Cham Cham House sketch   Access stairs in The Glass House

We can see in the drawing how all the elements which generate vertical tension, such as the pillars and the stairs, are moved to the edges of the great, elevated volume; therefore, liberating the large “void.” The people’s wandering are bound to colonize this space freed from architectural elements. Architecture is displaced to the sides, highlighting space and creating even more tension.  

The stairs, displaced to the extreme side, collects visitors from the great “void” and not directly from Paulista Ave., acting as a magnet for visitors. It prepares them and makes them ascend slowly and calmly through this stair with landing, a human scale within a “void” of enormous dimensions.
Plant level +0.00 MASP building   Access stairs MASP building

We can realize – through the drawing- how relevant the stairs are in Lina BO Bardi’s MASP project, by using a one-point perspective with a vanishing point close to the stairs.

The drawing, then, is balanced. Firstly, a tension from left to right makes us turn over towards the sight balcony. Besides, a tension towards the ground plane, towards the stair, where the vanishing point is located, describes an axis which goes from foreground to background. The drawing, then, has a complex composition, charged with strength, as much as the project has.

Diagram of tensions in  the drawing L'ombra della sera.

The drawing chosen by Lina BO Bardi does not depict any kind of activity in this great, covered “void.” However, the project is suitable for all possible activities: antiques fairs, political meetings, concerts, art exhibitions, performances, games…Probably thus, with the absence of activities, Lina is offering more freedom in order to involve it, to live it and not to not coerce the drawing’s beholder.

  Filling the “void”

The “void” happens to be analogue to a John Cage’s silent monologue, who is referred by Lina several times when talking about this space: it is a place to listen one another; it is a “silent interval.”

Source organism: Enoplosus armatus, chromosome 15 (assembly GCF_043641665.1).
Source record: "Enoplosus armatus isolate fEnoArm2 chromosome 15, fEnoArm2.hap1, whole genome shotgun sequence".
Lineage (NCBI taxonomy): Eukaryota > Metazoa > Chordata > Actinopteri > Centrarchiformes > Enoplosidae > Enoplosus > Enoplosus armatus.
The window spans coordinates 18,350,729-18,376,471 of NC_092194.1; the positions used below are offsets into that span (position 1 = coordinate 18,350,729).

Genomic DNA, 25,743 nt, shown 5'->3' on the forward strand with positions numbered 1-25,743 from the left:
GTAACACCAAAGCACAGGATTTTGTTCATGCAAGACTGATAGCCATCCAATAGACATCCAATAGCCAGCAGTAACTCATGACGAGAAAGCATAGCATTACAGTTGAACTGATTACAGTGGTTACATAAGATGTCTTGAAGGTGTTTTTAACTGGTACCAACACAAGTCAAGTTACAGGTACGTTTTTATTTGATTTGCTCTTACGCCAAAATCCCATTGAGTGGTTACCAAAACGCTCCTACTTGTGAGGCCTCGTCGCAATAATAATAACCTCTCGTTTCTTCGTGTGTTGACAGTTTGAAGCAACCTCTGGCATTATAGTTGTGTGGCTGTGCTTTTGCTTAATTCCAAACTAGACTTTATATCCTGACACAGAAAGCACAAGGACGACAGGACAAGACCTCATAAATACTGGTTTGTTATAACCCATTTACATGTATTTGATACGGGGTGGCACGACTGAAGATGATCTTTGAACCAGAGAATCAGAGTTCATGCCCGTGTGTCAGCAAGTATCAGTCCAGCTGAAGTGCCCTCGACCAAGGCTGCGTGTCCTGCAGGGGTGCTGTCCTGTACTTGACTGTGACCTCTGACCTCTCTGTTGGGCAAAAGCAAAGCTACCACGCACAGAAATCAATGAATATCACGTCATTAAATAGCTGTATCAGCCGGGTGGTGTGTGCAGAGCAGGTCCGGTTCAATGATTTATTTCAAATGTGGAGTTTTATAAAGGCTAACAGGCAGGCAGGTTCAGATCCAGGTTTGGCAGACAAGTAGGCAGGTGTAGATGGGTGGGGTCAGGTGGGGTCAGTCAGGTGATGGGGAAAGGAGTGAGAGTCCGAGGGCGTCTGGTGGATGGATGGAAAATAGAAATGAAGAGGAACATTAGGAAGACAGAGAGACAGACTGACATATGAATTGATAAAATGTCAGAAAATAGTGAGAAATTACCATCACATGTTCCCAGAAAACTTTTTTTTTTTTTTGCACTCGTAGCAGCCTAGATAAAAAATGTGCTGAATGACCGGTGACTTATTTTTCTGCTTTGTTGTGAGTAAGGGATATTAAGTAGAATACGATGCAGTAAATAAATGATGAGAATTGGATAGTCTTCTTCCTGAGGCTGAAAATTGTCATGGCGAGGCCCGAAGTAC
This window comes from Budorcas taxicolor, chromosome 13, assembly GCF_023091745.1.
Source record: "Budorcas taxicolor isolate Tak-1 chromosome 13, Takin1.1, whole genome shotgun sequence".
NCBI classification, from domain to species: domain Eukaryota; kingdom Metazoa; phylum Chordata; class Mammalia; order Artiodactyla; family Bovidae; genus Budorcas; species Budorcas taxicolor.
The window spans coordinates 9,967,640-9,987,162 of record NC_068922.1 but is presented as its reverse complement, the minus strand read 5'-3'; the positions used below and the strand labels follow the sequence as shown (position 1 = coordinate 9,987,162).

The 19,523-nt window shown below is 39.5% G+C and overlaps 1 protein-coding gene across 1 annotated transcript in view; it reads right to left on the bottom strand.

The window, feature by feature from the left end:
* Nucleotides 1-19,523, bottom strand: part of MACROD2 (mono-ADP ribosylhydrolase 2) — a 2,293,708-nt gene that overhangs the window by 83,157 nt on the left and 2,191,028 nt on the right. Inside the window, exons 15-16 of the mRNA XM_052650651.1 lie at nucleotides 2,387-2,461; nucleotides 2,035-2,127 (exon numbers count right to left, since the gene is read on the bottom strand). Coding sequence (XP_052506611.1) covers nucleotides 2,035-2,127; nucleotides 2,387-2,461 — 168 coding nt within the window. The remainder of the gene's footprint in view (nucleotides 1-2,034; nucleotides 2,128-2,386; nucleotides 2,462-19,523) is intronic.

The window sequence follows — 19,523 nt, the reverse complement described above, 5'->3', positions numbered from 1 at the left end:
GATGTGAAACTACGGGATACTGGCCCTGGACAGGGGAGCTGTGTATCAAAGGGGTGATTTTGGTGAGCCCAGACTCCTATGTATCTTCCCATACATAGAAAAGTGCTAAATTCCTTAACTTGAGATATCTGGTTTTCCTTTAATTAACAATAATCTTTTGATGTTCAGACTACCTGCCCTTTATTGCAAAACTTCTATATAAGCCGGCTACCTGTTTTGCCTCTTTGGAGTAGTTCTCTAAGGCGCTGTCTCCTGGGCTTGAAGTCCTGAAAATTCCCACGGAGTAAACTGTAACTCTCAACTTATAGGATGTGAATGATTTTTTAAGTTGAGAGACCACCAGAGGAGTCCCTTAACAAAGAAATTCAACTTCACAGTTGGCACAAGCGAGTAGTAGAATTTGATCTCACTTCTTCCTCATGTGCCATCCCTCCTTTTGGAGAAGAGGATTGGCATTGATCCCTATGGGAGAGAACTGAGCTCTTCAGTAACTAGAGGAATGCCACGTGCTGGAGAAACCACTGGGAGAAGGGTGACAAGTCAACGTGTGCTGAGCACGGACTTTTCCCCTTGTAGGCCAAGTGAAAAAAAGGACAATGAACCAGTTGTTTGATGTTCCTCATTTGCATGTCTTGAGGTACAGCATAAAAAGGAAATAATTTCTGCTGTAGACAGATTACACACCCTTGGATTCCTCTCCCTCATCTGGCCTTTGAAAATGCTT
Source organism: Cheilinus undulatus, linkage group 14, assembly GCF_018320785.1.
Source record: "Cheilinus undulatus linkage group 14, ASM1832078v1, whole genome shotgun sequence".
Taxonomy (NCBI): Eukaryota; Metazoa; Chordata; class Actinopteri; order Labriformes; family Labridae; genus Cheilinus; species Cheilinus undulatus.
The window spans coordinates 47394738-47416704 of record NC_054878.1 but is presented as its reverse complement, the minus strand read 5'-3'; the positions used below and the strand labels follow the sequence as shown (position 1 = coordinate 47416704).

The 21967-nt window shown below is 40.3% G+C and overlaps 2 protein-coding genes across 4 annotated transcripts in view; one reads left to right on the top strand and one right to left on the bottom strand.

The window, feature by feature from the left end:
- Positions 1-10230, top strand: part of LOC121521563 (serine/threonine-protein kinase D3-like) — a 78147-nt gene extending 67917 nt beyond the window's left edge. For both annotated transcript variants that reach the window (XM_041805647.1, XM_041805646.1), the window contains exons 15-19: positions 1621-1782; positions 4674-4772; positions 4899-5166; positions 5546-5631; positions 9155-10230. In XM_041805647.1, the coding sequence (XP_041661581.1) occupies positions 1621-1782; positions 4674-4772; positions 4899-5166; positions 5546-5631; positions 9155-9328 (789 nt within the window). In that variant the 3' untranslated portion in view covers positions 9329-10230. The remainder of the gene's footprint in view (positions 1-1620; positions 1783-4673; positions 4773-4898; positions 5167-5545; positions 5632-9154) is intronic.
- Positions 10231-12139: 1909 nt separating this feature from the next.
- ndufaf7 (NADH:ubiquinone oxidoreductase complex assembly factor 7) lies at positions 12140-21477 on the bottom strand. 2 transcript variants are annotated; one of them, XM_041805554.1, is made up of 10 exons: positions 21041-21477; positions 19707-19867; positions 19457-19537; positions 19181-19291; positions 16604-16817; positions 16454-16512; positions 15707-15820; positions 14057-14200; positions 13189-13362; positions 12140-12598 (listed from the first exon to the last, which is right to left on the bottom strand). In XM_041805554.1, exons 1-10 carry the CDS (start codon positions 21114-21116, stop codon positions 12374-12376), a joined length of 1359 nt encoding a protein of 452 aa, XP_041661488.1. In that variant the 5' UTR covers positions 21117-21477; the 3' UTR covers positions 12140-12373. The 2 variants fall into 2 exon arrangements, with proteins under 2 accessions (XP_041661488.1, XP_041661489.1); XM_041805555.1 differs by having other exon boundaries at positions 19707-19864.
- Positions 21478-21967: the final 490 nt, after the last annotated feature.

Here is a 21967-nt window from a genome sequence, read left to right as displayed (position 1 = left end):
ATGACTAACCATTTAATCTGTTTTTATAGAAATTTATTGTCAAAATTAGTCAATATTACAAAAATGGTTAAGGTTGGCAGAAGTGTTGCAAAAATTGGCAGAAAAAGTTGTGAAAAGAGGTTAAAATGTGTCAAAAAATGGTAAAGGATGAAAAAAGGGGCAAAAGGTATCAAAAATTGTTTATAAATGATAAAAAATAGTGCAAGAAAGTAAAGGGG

Musical score by John Cage

This space can be analyzed as the place where impulses are not repressed, following the best surrealistic spirit. 

Yves Klein was also interested in the idea of “void”, regarding freedom and the invisible energy in space, working under the idea of “air architecture” with the work “Pneumatic era” in 1960.
Sculpture aérostatique, Yves Klein

  Leap into the Void, Yves Klein
Grand Nucleus, 1960 Helio Oiticia    

Both Lina BO Bardi and Yves Klein alter the concepts of time and space. Other artists, such as  Lygia Clark and Helio Oiticia work also with the concepts of time and space and will be a referent in Lina BO Bardi’s work.
This “void” is then not just a physical anecdote, but also a metaphoric space, poetry transformed into space, a concept displayed in architecture that embodies a great conceptual charge. 
Just as the above mentioned artists, Lina uses provocation in the mode of artwork: you have to participate in the game, only a limited and inflexible mind would coerce the free wandering around the building.

Years later, the clean, clear, and free space that Lina BO Bardi had designed is spoiled and upsetting. Some screens and beacons have been installed to re-direct the visitor, as well as changes of floor texture. The freedom in this great “empty”-space upsets the visitors and museum officials.
Access stairs in MASP

While rationalist architecture was based in simplification, repetition, and prototypes, Lina BO Bardi introduced poetic, exuberant, and irrational ingredients upon a functional basis: functionality and poetry.